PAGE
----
Large SUVs like the Ford Endeavour are more popular in India for their heft than their capability off the road. So when Ford asked us to take its flagship SUV through a man-made off-road trail to get to know its potential on surfaces that you might never encounter in this SUV ever, we could just not say no.
The warm winter Saturday afternoon presented us with a fleet of Endeavours and instructors to take us on an off-road track laid out in a private compound. The layout included a variety of terrains and steep articulations that would put the SUV’s various safety and off-road technology systems to the test. The Endeavour we drove was the top-spec 3.2-litre variant, which puts out 200PS of maximum power and 470Nm of peak torque, paired to a 6-speed AT and a 4x4 drivetrain with a low-range option as well. It also has various terrain modes to choose between - Road, Sand, Snow and Rock, which can be selected using a dial on the central console. Here’s how the big Ford fared on every challenge that was thrown at it.
For all of the course, we had traction control switched off completely but stability programs were still on. The first test was tilt control with a bank of sand on the right side of the track with the terrain control in sand mode. This was one of the mildest tests on the short course, at an angle that might make one think they could perhaps touch the ground by sticking their hand out the window. But this is a car that stands 1837mm tall with a high seating position, so that would be unlikely.
Using the diff-lock
The next test was a steep decline while making a sharp left turn which lifted the rear-right tyre in the air while using manual braking to control the descent on a sandy surface. The way out was a steep incline for which we engaged the rear-differential lock using a button on the central console. It stopped the rear wheels from spinning too much and allowed us to put down the power on the low-traction terrain with more confidence.
Hill Descent Control
The next downhill obstacle was designed to showcase the Endeavour’s hill descent control system. With the car lined up, the HDC was engaged using the switch on the central console with the controls for the speed of descent on the steering wheel. Using this functionality, the driver keeps his/her foot off the brake and accelerator pedals and uses the controls on the right side of the steering wheel to actively manage the speed of descent. This feature allows the system to apply individual brakes depending on the level of traction detected. Manual braking, on the other hand, applies the brakes on all four wheels which increases the chances of the wheels slipping over loose sand/gravel.
The Big Drop
The next steep decent on the turn also had an articulation on one side which shifted the majority of the its weight of over 1.8 tonnes to the front wheels. But with the guidance of the instructors on how to keep the front wheels facing the right way, the Endeavour did the rest to manage itself despite the awkward angles and lack of traction. The next downhill climb was an 80-degree drop and that too was more of a challenge for the driver than the SUV.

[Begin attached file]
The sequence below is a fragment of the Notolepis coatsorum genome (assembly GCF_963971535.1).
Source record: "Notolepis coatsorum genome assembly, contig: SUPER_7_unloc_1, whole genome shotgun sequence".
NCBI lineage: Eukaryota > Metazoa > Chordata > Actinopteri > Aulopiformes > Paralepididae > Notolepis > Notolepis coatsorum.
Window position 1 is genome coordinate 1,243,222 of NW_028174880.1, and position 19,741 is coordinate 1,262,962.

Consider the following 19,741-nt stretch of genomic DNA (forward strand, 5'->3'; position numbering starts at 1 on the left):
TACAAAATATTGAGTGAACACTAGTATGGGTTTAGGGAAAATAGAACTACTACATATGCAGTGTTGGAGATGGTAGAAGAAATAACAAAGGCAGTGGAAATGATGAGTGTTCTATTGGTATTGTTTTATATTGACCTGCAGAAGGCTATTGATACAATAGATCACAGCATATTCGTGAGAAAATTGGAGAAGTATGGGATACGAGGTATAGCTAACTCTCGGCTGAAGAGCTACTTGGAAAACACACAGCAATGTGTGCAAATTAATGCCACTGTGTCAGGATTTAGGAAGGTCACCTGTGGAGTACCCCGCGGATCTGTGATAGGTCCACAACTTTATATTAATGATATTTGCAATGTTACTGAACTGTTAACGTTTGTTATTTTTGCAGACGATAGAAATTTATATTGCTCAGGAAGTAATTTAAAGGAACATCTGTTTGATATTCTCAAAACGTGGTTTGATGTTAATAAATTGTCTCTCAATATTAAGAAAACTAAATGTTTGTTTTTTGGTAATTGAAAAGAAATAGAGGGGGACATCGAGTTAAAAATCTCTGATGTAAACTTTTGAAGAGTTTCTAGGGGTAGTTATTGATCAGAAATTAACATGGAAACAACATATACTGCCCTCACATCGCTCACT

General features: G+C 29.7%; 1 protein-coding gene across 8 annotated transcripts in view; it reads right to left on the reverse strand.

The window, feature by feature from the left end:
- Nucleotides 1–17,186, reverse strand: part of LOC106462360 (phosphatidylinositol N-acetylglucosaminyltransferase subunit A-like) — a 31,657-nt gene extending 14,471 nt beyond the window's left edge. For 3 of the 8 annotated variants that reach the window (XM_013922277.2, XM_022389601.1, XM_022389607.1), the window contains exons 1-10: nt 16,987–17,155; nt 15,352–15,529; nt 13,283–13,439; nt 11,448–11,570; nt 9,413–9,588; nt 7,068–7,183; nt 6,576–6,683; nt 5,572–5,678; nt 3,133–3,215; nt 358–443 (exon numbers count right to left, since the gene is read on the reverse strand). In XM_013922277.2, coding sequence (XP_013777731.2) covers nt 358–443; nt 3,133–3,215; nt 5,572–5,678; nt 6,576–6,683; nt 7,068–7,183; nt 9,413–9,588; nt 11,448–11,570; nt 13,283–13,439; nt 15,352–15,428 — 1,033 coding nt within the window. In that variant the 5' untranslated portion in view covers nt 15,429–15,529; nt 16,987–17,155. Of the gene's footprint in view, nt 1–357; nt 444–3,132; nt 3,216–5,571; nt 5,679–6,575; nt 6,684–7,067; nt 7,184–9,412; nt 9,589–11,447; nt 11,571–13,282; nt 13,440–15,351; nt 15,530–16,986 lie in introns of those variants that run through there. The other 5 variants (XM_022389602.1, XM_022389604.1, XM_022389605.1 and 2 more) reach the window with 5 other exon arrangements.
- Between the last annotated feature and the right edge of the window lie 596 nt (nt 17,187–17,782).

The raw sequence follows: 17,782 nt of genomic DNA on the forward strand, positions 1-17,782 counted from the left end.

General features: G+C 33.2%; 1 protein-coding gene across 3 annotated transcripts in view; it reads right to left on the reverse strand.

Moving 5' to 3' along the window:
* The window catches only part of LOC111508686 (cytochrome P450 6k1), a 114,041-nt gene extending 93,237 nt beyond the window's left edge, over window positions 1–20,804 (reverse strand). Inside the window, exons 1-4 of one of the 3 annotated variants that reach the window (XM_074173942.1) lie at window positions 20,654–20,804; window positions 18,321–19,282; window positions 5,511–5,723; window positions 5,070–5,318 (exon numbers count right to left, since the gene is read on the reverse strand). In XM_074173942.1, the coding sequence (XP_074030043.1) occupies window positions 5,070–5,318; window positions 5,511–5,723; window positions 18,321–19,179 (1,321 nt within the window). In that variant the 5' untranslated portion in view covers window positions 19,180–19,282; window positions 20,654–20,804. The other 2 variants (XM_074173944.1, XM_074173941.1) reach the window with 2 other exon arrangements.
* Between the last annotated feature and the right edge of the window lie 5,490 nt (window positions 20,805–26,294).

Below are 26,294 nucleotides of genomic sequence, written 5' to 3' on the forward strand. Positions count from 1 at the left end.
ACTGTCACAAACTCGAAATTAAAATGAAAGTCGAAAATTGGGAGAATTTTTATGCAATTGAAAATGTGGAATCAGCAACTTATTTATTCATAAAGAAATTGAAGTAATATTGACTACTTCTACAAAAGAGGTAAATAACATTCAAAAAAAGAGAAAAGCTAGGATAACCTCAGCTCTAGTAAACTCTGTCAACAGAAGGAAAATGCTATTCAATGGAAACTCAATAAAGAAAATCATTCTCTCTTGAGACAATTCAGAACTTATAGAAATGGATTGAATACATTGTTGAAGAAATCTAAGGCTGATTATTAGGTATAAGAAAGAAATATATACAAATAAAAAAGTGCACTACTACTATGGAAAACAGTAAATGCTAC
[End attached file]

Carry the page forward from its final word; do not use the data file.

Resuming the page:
The climb after that required us to use the low range gearbox which was activated via another switch on the central console labelled 4-Low. Once engaged, we also switched from Sand to Rock mode in the terrain system. With these systems engaged, the automatic gearbox holds a lower gear that allows the driver to keep the accelerator pressed while taking the Endeavour up a steep incline on a low-traction surface. On the course, we started our climb from a standstill at the base of the incline and were able to make our way up with ease.
The final hurdle
The final off-road obstacle was called the ‘cross-angle-twister’ which featured deep crevices on the track. This had the large SUV articulate its wheels at extreme angles while surface contact was limited to only two wheels at a time. This particular obstacle tests the ability of the frame to handle extreme shifts in weight and bending forces on the chassis without any negative effects to the structural integrity of the vehicle. The Ford Endeavour was able to make its way through the entire obstacle with ease.
There were no wet or muddy driving conditions on this particular off-road course to test the Endeavour’s wading depth and or its driveability on more slippery surfaces. It is also important to note that we were able to drive through the obstacle course while sitting comfortably with full use of the convenient features as well. This is a large, premium SUV with three-rows of seating, though some of these off-road activities may not be advisable with a full-load of passengers.
Price and competition
We drove the top-variant for this course while Ford also offers the Endeavour with a 2.2-litre diesel engine (160PS/385Nm) but without four-wheel-drive. The Endeavour is currently priced between Rs 26.83 lakh and Rs 33.31 lakh (ex-showroom, Delhi). However, Ford is currently offering year-end discounts on all its models and there is a facelifted version of the Endeavour scheduled to launch in 2019. The facelift should also include an updated on-board infotainment system which includes the SYNC 3 software.
The main rivals to the Ford Endeavour are the Toyota Fortuner, the Isuzu mu-X and the new Mahindra Alturas G4.